“Outpost” Explores the Horrors of Abuse and Isolation

Whenever I get stressed out, overwhelmed, or just fed up with life, I joke about running off to live in a treehouse. I love the idea of climbing high up in the air in a building surrounded by nature where no one can find me. It seems Kate (Beth Dover), star of the psychological horror film Outpost has the same idea. After surviving a brutal incident of intimate partner violence, she accepts a job as a park ranger at a remote fire lookout tower in the Idaho Mountains unfortunately filled with the ghosts of her horrific past. Written and directed by Jo Lo Truglio, Outpost is a harrowing journey through trauma, recovery, and psychosis as Kate attempts to hide away from her pain and finds that the old saying is true: wherever you go … there you are. 

Outpost begins in the immediate aftermath of Kate’s assault. She convinces her best friend Nickie (Ta’Rea Campbell) to pull strings and get her a job where she can hide away from her abusive partner who may still be on the loose. At first, this respite seems to be just what the doctor ordered. She ascends the isolated tower high atop a mountain peak well prepared to hide out and recover. But as the days go by, Kate’s mind begins to play tricks on her. She craves human connection even while fearing nearly everyone with whom she crosses paths. Even worse, she begins to see her abusive partner climbing the stairs to attack her again and the line between delusion and reality fades into the distance. Kate’s boss Earl (Ato Essandoh) is less than thrilled with her performance and insists she fulfill her obligation to protect the mountain he calls home. As Kate recovers, she does begin to shed her fear, but what grows in its place may be more dangerous than anything she’s encountered before.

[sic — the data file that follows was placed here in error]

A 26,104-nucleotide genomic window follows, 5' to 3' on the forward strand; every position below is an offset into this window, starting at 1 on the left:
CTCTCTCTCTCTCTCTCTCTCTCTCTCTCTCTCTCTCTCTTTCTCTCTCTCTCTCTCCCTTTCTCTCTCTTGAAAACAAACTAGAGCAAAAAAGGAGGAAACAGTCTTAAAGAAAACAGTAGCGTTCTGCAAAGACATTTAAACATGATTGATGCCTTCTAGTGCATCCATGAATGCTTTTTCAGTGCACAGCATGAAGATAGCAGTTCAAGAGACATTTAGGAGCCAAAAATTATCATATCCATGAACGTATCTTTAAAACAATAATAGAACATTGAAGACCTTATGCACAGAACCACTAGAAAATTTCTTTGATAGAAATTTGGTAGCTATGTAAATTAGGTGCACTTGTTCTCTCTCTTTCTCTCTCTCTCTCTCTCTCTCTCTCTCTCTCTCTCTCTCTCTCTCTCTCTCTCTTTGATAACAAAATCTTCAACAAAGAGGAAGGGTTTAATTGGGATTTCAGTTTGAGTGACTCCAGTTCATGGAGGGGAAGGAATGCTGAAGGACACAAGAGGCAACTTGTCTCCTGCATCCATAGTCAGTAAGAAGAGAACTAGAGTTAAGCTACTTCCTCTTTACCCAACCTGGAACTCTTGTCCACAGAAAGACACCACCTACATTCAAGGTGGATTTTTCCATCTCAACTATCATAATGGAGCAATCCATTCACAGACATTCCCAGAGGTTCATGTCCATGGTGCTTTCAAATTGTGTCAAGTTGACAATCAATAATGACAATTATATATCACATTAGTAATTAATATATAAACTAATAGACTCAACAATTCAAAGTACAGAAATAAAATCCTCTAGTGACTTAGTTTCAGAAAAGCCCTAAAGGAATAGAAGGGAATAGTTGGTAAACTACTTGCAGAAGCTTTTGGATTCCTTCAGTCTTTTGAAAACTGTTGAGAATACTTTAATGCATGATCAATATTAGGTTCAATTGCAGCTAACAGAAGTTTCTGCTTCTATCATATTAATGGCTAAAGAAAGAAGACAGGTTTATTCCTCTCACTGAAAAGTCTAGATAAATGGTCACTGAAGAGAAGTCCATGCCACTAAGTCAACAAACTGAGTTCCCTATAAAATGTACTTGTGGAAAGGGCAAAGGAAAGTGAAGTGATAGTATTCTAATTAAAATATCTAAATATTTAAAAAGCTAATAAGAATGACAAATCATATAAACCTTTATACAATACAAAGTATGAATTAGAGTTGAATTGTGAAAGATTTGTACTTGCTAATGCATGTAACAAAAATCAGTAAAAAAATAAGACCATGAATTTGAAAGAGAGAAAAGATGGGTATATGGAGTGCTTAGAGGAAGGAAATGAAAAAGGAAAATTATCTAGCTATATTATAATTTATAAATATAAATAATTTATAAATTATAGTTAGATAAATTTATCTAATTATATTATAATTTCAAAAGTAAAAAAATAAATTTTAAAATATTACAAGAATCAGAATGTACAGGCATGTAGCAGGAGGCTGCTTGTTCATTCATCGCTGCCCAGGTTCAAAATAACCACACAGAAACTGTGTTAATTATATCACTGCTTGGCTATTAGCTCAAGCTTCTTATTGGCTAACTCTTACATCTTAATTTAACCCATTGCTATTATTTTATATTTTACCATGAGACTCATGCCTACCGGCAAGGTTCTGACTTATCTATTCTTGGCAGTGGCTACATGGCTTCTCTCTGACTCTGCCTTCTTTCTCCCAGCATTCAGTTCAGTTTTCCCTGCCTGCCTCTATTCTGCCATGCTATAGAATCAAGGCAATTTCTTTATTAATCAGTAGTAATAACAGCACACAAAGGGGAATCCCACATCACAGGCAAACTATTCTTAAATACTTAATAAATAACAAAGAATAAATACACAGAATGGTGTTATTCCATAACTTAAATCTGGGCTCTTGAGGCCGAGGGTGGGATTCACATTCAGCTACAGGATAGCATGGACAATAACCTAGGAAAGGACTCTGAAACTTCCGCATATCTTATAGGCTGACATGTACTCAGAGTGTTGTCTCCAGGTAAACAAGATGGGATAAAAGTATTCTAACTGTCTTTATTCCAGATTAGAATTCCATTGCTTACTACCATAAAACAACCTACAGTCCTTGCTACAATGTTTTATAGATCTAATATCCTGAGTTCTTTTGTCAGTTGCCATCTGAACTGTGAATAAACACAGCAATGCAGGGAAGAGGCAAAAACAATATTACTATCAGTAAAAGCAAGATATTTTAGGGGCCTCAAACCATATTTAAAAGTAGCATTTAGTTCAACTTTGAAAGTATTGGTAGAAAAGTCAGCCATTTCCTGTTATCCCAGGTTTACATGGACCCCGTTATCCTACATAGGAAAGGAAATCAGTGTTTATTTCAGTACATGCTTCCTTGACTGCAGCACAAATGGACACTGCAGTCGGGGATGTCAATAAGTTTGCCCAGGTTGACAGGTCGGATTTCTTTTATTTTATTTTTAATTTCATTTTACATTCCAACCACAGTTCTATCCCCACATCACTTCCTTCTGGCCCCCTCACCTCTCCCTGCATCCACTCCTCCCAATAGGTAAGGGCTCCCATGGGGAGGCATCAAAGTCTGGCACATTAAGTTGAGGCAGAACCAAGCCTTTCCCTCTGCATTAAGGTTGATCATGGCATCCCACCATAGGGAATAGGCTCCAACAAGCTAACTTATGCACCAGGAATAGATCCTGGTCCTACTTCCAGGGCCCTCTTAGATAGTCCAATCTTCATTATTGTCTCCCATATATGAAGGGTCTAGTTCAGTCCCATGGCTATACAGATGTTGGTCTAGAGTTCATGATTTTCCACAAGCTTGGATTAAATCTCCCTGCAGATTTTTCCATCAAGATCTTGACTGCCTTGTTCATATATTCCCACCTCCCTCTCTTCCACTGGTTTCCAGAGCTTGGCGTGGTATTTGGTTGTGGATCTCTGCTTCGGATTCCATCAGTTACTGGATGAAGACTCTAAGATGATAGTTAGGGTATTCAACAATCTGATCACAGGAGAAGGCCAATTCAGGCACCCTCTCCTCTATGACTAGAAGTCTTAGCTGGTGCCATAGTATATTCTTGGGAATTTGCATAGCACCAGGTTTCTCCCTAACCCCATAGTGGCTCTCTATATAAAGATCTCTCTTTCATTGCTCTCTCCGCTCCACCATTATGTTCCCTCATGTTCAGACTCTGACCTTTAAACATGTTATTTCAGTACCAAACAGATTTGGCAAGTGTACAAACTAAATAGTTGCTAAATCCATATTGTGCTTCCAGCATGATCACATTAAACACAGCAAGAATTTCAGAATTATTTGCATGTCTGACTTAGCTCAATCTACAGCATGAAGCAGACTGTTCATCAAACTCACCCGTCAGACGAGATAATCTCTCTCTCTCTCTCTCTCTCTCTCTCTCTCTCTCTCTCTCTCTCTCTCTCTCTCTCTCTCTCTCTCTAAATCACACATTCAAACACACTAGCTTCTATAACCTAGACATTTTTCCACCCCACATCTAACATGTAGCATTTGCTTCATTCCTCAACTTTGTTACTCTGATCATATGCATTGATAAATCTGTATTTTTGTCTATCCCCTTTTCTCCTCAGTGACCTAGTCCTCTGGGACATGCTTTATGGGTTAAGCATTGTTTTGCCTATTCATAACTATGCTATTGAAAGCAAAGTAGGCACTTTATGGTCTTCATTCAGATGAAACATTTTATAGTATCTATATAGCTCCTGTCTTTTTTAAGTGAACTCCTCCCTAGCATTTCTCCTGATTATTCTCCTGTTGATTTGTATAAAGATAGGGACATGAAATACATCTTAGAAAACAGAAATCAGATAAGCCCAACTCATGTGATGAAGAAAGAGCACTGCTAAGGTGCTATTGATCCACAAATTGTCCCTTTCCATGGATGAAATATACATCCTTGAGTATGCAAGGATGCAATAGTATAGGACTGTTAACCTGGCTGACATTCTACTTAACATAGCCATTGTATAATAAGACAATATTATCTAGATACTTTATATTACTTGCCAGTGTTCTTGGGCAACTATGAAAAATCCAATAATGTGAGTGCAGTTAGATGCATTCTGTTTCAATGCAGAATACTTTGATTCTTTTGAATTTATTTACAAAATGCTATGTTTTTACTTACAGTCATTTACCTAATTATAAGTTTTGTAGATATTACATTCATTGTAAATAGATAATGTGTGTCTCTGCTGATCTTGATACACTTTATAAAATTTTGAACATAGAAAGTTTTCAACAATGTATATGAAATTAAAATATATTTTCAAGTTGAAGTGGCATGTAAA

In a strong debut, Truglio’s film plays out like a sun-bleached twist on The Shining. The story feels fresh and original thanks in large part to a fascinating performance from Dover and interesting directorial choices by Truglio. Kate begins to have flashbacks to prior abuse and sees violent men pop up in impossible places. Truglio films these hallucinations as if they’re actually happening and it becomes nearly impossible to tell fantasy from reality. This is all intentional of course and these fantastical interludes have a destabilizing effect that thrusts us into the confused headspace of our troubled heroine. The conclusion may be a bit predictable, but it’s still a devastating shock to see Kate fully lose herself in psychotic delusion. 

In the midst of this chaos and gore lies a fascinating exploration of PTSD and the aftermath of abuse. Kate wants to hide away from the world instead of working through her pain in group therapy; a relatable choice, but one that ultimately turns out to be her undoing. She says she doesn’t want “all of those women looking at her,” which is understandable, but sometimes we need to surround ourselves with the people who will bring us down, because they are the ones with the power to bring us back up again on the other side. Kate’s fear takes root in her isolation and with no one around to reflect back reality, she begins to create dangerous fantasies about the few people she meets on the mountain. Passing the point of no return, she takes violent action to protect herself against aggressors who may or may not exist wholly inside her own mind.